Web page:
We included studies that evaluated the effectiveness of business support services on firm level outcomes of SMEs in low- and middle-income countries. We defined SMEs as firms with between two and 250 employees, but also included studies that used annual revenue to classify firms as SMEs instead of employee count. We examined interventions involving tax simplification, exports and access to external markets; support for innovation policies; support to local production systems; training and technical assistance, and SME financing and credit guarantee programmes. We looked at studies documenting the impact of any business support service on SMEs when compared with business as usual. We included studies that report at least one final outcome of interest (such as higher profits, employment generation, and productivity). We incorporated studies that use experimental and quasi-experimental methods, and other studies purporting to control for selection bias and endogeneity in selection into the programme.
The search results were screened by two review researchers, and the included studies were similarly coded by two researchers. This double-review process was designed to make the selection procedure and coding more rigorous and to screen for mistakes.
We coded the data according to the impacts and characteristics of the studies selected. Standardised mean difference was used to code continuous variable outcomes and risk ratios to code binary variables outcomes. Effect sizes were synthesised and summarised to one effect size per outcome per study. Given the heterogeneity of true effects, we used analyses of random effects models to estimate overall average standardised effects. Moderator analysis was conducted with four additional variables.
The initial search returned 9,475 studies, which after dropping duplicates and applying the selection criteria were reduced to a final sample of 40 studies. These consisted of 37 papers (23 peer reviewed and 20 working papers), and 6 book chapters. All were produced between 2003 and 2014. Four of these studies could not be included in the meta-analysis as incomplete information prevented us from computing standardised measures. The review reports 242 effect sizes (ES), and the meta-analysis is based on 72 ES; 64 continuous and eight binary outcomes.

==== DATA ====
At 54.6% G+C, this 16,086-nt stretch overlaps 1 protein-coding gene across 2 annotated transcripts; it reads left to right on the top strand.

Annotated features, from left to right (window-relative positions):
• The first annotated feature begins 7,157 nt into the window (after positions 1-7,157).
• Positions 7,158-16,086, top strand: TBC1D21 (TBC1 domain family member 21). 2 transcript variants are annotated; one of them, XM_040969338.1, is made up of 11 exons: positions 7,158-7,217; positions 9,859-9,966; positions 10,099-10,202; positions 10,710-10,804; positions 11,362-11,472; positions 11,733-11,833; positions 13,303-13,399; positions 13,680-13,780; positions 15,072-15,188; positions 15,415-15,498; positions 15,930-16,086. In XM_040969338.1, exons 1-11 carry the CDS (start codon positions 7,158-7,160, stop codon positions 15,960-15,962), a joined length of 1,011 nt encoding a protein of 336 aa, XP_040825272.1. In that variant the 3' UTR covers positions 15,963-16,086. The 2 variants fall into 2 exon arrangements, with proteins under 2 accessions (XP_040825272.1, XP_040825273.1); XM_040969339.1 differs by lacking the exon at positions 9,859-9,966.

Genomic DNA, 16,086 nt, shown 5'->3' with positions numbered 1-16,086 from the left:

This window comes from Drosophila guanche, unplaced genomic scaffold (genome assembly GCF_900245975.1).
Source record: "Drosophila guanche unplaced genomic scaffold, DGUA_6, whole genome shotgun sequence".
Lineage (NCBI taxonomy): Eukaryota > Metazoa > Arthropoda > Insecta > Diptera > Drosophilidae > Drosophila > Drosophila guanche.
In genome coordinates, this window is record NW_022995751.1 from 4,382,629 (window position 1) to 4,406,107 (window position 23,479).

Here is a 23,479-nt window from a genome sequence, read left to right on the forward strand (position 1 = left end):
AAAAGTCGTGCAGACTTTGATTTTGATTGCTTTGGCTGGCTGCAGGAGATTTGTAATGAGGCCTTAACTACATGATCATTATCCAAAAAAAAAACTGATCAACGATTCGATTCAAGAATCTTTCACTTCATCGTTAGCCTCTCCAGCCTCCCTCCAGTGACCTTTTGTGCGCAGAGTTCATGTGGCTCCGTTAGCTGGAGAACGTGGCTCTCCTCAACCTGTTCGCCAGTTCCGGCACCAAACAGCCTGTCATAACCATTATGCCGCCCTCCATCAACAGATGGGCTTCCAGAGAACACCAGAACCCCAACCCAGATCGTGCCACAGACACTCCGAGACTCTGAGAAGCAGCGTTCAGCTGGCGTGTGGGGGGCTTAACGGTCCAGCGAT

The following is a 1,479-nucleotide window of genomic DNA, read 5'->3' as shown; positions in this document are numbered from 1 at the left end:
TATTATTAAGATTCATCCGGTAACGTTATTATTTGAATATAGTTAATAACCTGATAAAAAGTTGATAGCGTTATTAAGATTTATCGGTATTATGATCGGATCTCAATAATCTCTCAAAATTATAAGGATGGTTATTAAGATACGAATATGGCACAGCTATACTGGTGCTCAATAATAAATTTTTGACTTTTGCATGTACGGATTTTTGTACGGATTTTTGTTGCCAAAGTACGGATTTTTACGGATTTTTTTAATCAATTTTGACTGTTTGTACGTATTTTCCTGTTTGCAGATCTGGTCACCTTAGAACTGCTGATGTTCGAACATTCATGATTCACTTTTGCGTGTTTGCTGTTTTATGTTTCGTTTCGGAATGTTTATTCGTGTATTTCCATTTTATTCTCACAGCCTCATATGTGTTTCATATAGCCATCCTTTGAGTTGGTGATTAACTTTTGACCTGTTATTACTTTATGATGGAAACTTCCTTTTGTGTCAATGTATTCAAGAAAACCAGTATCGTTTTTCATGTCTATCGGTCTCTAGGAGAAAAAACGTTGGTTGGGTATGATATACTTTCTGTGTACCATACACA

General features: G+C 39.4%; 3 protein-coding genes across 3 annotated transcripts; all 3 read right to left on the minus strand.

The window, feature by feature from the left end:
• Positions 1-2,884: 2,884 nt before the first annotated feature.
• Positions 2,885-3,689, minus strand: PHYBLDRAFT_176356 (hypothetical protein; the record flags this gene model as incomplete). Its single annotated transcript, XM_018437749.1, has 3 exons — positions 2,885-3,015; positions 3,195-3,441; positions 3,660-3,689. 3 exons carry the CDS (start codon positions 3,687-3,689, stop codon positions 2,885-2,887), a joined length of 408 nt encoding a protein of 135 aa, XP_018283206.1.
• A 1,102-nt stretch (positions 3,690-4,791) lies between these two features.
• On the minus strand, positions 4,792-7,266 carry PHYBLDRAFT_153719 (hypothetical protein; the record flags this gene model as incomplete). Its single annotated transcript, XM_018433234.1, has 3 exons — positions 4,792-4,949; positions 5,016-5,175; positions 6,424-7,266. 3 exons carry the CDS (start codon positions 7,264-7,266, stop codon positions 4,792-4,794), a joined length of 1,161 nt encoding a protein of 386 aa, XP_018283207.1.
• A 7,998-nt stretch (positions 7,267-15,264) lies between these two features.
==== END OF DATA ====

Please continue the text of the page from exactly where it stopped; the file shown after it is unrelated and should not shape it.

Overall, our findings indicate that: Business support to SMEs improves firms’ performance (average ES of 0.13 standard deviations (SD) and confidence interval (CI) (0.06, 0.20)), helps create jobs (average ES of 0.15 SD and CI (0.08, 0.22)), has a positive effect on labour productivity (average ES of 0.11 SD and CI (0.08, 0.15)), on exports (average ES of 0.04 and CI (0.01, 0.06)) and on firms’ investment (average ES of 0.13 SD and CI (0.02, 0.24)). Evidence on their effects on innovation by SMEs is less clear (average ES of 0.05 SD and CI (-0.01, 0.12). When the analysis is disaggregated by type of intervention, we find that matching grants continue to show a positive impact on firms’ performance and employment of similar magnitude and precision once we exclude some outliers. Excluding the outliers, the average ES for these two outcomes are 0.15 SD (with CI (0.08, 0.22)) and 0.14 SD (with CI (0.03, 0.24)) respectively. Even though they are based on only few studies, results from meta-regression indicate that technical assistance programmes have some positive effects on firms’ performance, jobs creation and labour productivity, whereas tax simplification programmes seem to improve firm performance and generate jobs. Export promotion and innovation programmes seem to positively affect exports and innovation respectively, but do not seem to have an effect firm performance and employment creation outcomes. The average ES are extremely low and very imprecisely estimated.
Implications for policy, practice and research
Our findings suggest that, overall, SME support has a positive impact on firm performance indicators. The results of our review should not be interpreted as clear evidence of SME support effectiveness, however, as the meta-analysis was unable to provide results for all types of interventions or for specific countries. There was also significant risk of bias in many studies. Most of the studies found relate to Latin America, and thus cannot be interpreted as being applicable to other regions, including Africa. We recommend further analysis of cost-effectiveness, as most studies do not indicate the cost of implementation.
There remains a paucity of rigorous evaluation studies on SME support programmes in Africa, and Sub-Saharan Africa in particular. Therefore, the generation of more evidence for the African context is paramount to the improved understanding of the role SME support programmes might play in the development process.